Aurora: City of Light And Darkness
My friends in Colorado started contacting me very early Thursday morning about the tragedy in Aurora. My heart goes out to the families and friends there.
I went to the movies this weekend anyway. I used to go a lot but things have changed. A few months ago I was invited to see a preview at a theater in California. There was a sign on the door that advised customers not to bring weapons into the theater. It was the first time I had seen anything like that.
I asked my host about this and he said it had become a problem but they had beefed up security for this event. I worried about other people going to regular events when security was not “beefed up.” Not everybody has a security detail following them around everywhere they go.
There are other ways to see movies. People used to send them to me and now they just send me a link. I can sit comfortably at home and watch on a large screen. I can stop it it for a break, adjust the volume, read closed captioned text to get the dialog. When traveling, I watch them on planes or on mobile devices.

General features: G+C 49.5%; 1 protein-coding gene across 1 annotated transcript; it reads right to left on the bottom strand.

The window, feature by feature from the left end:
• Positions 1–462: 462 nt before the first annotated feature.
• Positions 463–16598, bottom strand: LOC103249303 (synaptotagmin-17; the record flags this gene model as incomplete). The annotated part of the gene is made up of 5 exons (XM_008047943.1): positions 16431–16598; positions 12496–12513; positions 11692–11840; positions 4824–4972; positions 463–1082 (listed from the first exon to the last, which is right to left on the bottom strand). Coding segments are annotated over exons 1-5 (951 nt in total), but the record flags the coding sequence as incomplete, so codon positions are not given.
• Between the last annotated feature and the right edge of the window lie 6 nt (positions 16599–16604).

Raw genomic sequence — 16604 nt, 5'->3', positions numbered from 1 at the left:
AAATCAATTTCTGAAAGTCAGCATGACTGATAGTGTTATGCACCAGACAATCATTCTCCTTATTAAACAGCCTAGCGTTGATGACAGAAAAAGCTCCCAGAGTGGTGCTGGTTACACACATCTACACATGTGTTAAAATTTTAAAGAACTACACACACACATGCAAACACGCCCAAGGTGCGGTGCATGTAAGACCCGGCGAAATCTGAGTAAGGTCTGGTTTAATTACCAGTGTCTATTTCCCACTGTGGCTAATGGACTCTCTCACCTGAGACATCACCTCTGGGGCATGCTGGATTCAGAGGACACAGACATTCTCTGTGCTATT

And yet, you don’t get that communal feeling you get at a theater. Movie theaters were the cathedrals of the twentieth century. They told stories with light, color and shadow like stained glass windows. Their music thundered and thrilled. A crowd of people got to see the story another crowd of people was telling. It was social media before it had a name. Like cathedrals, I hoped they were places of sanctuary.
That is no longer the case. We need to find a way to stop this from happening again. Was there something that could have been said or done to prevent this? Do you want to be remembered for the people you harmed or the people you helped?
Copyright 2012 DJ Cline All rights reserved.